Achieving results from this process requires good leadership. A prime minister with a clear agenda who can gain the support of key premiers is essential. It is also much easier when there is just one priority issue (or two) – COVID 19 in 2020, Mabo and competition policy in the early 1990s. Having the advice of experts is also essential –from the AHPPC this year and from the Hilmer Report in 1992, along with a particularly able group of senior officials and a specialist task force on Mabo.
Even where there is such a focus, there is also, always, ongoing matters to be addressed in each area of shared responsibility. Some politicians might find this bureaucratic, but it is a necessary part of making our federal system work. This ongoing work is also often essential to the expert advice the central leaders (National Cabinet or COAG) need when addressing their particular priorities. The AHPPC worked for more than a decade on how best to respond to a pandemic drawing on lessons from SARS; that work in turn built upon earlier work by the Australian Health Ministers Advisory Committee and its specialist committees, authorised by the Australian Health Ministers Council.
Morrison may want the ‘National Cabinet’ to focus on jobs, but the ongoing business of cooperative federalism requires attention to many other issues in order to ensure effective and efficient delivery of quality services whether in health, education, housing, the environment or transport and infrastructure.
Much of this ongoing business must be carried out by the line ministerial councils and their officials’ forums, assisted by external experts and stakeholders. There is a case for limiting the number of councils, but Morrison’s own strange ministry means it is unclear which minister should attend which council and which will lead the Commonwealth position.
The idea that the Treasurers, meeting as the Council of Federal Financial Relations (CFFR), can take full responsibility for all funding agreements as Morrison proposes, is simplistic. Agreements do need to be signed off by the National Cabinet or COAG (as has just occurred re the 2020-2025 National Health Reform Agreement) after consideration by Treasurers and Finance ministers. But, if they are to advance the quality and effectiveness of service delivery, they need to be designed by the relevant line ministers and their advisers.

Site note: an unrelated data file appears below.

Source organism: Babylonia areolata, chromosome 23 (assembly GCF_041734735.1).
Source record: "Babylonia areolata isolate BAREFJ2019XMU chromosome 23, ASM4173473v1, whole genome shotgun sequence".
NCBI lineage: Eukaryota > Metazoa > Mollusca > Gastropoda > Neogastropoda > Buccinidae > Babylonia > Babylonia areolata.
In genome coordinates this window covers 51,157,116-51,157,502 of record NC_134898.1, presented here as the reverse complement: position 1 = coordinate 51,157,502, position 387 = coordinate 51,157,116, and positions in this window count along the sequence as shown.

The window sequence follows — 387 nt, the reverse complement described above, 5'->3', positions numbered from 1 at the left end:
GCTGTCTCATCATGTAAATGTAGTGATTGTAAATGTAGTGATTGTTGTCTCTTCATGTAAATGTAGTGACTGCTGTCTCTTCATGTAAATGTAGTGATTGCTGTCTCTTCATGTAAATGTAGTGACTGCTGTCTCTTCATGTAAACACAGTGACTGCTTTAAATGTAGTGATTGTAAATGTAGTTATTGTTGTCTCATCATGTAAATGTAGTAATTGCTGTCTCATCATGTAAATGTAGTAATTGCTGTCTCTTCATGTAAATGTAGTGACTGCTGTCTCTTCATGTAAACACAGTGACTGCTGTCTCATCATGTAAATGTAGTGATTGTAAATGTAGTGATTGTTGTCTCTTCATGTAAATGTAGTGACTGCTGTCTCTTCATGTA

I recall when I was Secretary of the Commonwealth Health Department in the late 1990s the firm advice from my minister, Michael Wooldridge, both to me and to his health ministerial colleagues, of the need for us to work hard on the health reform agenda at least 12 months in advance of the next scheduled agreement in order to be on the front foot when first ministers and Treasurers and Finance ministers inevitably took over the process. Their interest would be almost exclusively on the money, not health reform. He was right. (Wooldridge gave me similar advice about the need for the portfolio to be in the lead on the Commonwealth’s own health reform, reminding me of the disasters of Malcolm Fraser’s Medibank ‘reforms’ led by PM&C, about which he had written a thesis.)
Morrison’s announcement referred also to a ‘National Federation Reform Council’ comprising the National Cabinet, the CFFR and the Australian Local Government Association which is to meet once a year to focus on priority national federation issues. The aim is to ‘streamline processes and avoid endless meetings that do not result in action’. It is ‘a congestion busting process’.
There is no longer-term reform agenda behind this rhetoric, nor any structure like the COAG Reform Council established under Howard in 2006 and expanded under Rudd to provide an independent focus on performance and outcomes (it was later abolished by Abbott). Perhaps Morrison will allow the States to play a greater role in setting the agenda, something that has long been needed, but he has yet to say so.
As revealed by the public service changes announced in December, and the instructions to secretaries last May, Morrison’s approach is fundamentally transactional. Prime ministers do need to respond to events as they occur and to gain the necessary political support; but for Morrison this seems his only interest, to the exclusion of longer-term policy reform and policy cohesion.
This is clear once again in his superficial approach to federalism reform.